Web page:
Leonid Meteor Shower Expected To Peak Monday

Chuck Bednar for redOrbit.com – Your Universe Online
The Leonid meteor shower, the result of debris left in the orbit of Comet Tempel-Tuttle that hits Earth’s atmosphere each year around mid-November, is expected to peak on Monday.
According to Calla Cofield of Scientific American and Space.com, stargazers living in the US will get their best look at the meteor shower between midnight and dawn on Monday and Tuesday morning, November 17 and 18.
Cofield said that this year’s edition of the meteor shower should produce between 10 and 15 meteors per hour. While that would be a decent rate for many meteor showers, she adds that the Leonids “have a lot to live up to,” as they have been known to produce meteors at a rate of 1,000 or more per hour in previous years.
A shower like that is not expected to occur again for another 20 years, but that doesn’t mean enthusiasts can’t enjoy this year’s version of the Leonids – and Cofield notes that the best way to do so is to go to an area far from city lights, lie flat on your back and look straight up. No special equipment is required, but you might want to dress warmly!
“The Leonids are a reliable annual shower,” EarthSky’s Eleanor Imster explained, noting that the moon “is out of the way” and that Jupiter, the “brightest planet in the nighttime sky now.. is near the Leonid’s radiant point.” She recommended viewing during pre-dawn hours on Tuesday.
Those who don’t want to brave the cold (and possibly snowy) conditions can watch the Leonids from the comfort of their own home by watching live streams from both the NASA’s Meteorite Environment Office and the Slooh Community Observatory, Cofield said. NASA’s broadcast will begin Monday night at 7:30pm EST and will run through sunrise on Tuesday, while the Slooh live stream is scheduled to start at 8:00pm EST on November 17.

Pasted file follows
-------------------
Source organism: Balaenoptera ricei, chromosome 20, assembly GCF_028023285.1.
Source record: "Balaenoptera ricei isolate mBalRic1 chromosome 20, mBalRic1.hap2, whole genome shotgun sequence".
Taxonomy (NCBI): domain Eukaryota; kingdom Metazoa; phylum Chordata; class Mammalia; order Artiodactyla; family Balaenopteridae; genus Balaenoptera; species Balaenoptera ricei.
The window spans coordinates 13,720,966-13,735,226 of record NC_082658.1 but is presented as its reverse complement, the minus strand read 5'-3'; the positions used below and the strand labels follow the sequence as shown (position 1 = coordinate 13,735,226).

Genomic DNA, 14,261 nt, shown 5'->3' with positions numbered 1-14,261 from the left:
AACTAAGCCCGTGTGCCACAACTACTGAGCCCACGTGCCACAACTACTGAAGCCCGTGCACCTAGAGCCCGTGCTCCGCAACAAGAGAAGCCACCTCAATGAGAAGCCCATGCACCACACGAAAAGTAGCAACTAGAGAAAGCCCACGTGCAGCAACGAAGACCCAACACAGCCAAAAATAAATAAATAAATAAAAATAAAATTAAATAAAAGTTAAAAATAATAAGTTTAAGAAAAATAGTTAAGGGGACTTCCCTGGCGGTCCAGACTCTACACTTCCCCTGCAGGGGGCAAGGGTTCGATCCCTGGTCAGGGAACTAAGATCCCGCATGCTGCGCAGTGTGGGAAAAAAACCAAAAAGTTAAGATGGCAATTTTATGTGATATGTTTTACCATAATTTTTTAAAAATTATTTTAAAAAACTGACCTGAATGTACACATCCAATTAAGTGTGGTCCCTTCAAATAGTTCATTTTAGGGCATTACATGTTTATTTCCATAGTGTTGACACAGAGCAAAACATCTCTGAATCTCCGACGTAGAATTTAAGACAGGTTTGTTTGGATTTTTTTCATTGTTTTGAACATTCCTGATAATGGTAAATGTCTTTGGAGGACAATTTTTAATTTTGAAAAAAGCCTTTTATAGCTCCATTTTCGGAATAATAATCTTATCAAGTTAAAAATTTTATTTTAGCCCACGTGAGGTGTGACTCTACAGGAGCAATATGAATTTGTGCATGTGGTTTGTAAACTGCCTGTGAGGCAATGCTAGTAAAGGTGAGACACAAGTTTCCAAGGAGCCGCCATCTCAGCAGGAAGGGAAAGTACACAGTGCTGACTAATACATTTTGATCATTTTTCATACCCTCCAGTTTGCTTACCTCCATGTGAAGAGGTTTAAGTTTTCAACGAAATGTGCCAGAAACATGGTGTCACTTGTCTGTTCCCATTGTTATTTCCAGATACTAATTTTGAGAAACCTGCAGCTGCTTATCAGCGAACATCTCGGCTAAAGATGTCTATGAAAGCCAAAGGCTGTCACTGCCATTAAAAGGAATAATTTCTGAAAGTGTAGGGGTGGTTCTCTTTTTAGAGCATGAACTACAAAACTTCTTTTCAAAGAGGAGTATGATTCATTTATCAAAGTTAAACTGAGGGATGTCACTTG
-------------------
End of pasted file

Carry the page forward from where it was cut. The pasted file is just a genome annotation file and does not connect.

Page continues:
Bill Cook, head of the Meteoroid Environment Office, also noted that some experts believe the 2014 Leonids could actually have a second peak, which would occur on Thursday, November 20, Scientific American said. Last year, the meteor shower peaked between November 16 and November 17, Space.com’s Robert Roy Britt reported back in November 2013.
So how are the Leonids produced? Britt explains that every 33 years, Comet Tempel-Tuttle travels around the sun and heads back towards the outer solar system. On each passage across the Earth’s orbit, it releases a trail of debris in a slightly different area than before, and that debris spreads out as time passes.
“Each year, Earth passes through different streams, and different parts of the streams, creating bursts of activity and slack periods in the nights surrounding the event’s peak,” he said, adding that “most of the shooting stars” in the Leonids “are the result of tiny bits of material, the size of sand grains or peas” that blow off the comet and travel through space for centuries at a time. They are vaporized in the atmosphere and never hit the ground, Britt added.
One of the most active Leonid meteor showers took place in 1833, long before scientists fully understood it, the Space.com writer explained. “For several hours… thousands and thousands of meteors at a time rained down,” he said. “That’s more shooting stars in few minutes than you’ll probably see in your whole life.” The phenomenon was so bright it woke people up, and led many to believe that the spectacular light show marked the end of the world.
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